Two years after World War II had started, Japan surprisingly attacked Pearl Harbour on December 7th 1941 after planning the attack for months. The next day president Roosevelt declared war against Japan and three days later Japan's allies Italy and Germany declared war on the United States.

The United States and its Allies invaded Sicily in July 1943 and forced Italy to surrender in September. From 1943 to August 1945, the Allies hopped from island to island across the Central Pacific and also battled the Japanese in China, Burma, and India. On D-Day, June 6, 1944, the Allies landed in Northern France. Germany surrendered in May 1945 and Japan on August 14, 1945 after the United States dropped the first atomic bombs on the Japanese cities of Hiroshima and Nagasaki.

In 1939, Albert Einstein wrote a letter to President Roosevelt, warning him that the Nazis might be able to build an atomic bomb. To ensure that the United States developed a bomb before Nazi Germany did, the federal government started the secret $2 billion Manhattan Project. On July 16, 1945, in the New Mexico desert near Alamogordo, the Manhattan Project's scientists exploded the first atomic bomb.
It was during the Potsdam negotiations that President Harry Truman learned that American scientists had tested the first atomic bomb. On August 6, 1945, the Enola Gay, a B-29 Superfortress, released an atomic bomb over Hiroshima and three days later over Nagasaki. Truman´s defenders say that this was a quick way to end the war without  the necessity of a costly invasion and the probable loss of tens of thousands of American lives.

World War II  ended the Depression and brought millions of married women into the workforce. During the war, African Americans, women, and Mexican Americans founded new opportunities in industry. It initiated wide changes in the lives of the nation's minority groups and dramatically expanded the government's presence in American life. It led the federal government to create a War Production Board to oversee conversion to a wartime economy and the Office of Price Administration to set prices on many items and to supervise a rationing system.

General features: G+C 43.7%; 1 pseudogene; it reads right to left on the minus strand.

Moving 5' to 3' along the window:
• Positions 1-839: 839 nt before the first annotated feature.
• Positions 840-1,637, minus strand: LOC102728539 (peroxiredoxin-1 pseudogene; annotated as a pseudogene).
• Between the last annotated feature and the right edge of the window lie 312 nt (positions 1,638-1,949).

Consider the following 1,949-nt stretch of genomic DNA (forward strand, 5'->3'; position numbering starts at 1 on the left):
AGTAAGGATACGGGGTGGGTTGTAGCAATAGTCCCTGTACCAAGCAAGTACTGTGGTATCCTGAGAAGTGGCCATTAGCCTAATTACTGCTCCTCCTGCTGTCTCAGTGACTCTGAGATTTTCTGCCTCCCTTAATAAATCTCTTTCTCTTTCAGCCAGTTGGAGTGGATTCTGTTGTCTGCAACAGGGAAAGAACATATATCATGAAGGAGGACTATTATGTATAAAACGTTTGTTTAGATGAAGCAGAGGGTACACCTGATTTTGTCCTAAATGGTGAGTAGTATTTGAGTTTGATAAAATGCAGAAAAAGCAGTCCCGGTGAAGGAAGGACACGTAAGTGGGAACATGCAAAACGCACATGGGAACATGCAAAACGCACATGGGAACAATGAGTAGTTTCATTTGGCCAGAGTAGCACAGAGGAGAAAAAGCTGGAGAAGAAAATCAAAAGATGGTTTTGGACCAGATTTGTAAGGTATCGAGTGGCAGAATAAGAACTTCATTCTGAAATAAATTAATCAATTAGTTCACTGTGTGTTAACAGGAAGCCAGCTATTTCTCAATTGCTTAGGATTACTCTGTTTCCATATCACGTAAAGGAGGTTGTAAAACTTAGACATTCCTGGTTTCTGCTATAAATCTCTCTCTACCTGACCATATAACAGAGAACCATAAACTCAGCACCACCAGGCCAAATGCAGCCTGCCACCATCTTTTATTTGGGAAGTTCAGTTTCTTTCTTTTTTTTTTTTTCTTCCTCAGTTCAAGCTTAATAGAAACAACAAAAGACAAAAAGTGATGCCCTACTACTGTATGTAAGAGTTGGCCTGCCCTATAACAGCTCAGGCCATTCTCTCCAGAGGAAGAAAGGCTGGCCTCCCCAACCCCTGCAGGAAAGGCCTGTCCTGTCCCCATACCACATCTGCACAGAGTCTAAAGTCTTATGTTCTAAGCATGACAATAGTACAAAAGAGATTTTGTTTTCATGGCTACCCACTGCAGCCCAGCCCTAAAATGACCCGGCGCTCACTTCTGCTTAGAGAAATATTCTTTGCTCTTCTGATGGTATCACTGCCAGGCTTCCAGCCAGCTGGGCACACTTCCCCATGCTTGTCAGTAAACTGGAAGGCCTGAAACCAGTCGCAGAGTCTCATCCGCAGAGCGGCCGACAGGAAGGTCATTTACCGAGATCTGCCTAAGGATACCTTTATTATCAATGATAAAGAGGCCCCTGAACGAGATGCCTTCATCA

• 3. What was the country like under the Reagan administration? 

Ronald Reagan became the 40th President of the United States serving from 1981 to 1989. Reagan took office on January 20, 1981. Only 69 days later he was shot by a would-be assassin, but quickly recovered and returned to duty. His grace and wit during the dangerous incident caused his popularity to soar. Under his administration he dealt skillfully with Congress and obtained legislation to stimulate economic growth, curb inflation, increase employment, and strengthen national defense. 
He embarked upon a course of cutting taxes and Government expenditures, refusing to deviate from it when the strengthening of defense forces led to a large deficit.

In foreign policy he increased defense spending 35 percent, but sought to improve relations with the Soviet Union. He negotiated a treaty that would eliminate intermediate-range nuclear missiles but also declared war against international terrorism after an attack on American soldiers in a West Berlin nightclub.

In 1986 Reagan obtained an overhaul of the income tax code, which eliminated many deductions and exempted millions of people with low incomes. At the end of his administration, the United States was enjoying its longest recorded period of peacetime prosperity without recession or depression.

At the end of his two terms in office, Ronald Reagan viewed with satisfaction the achievements of his innovative program known as the Reagan Revolution, which aimed to reinvigorate the American people and reduce their reliance upon the Government.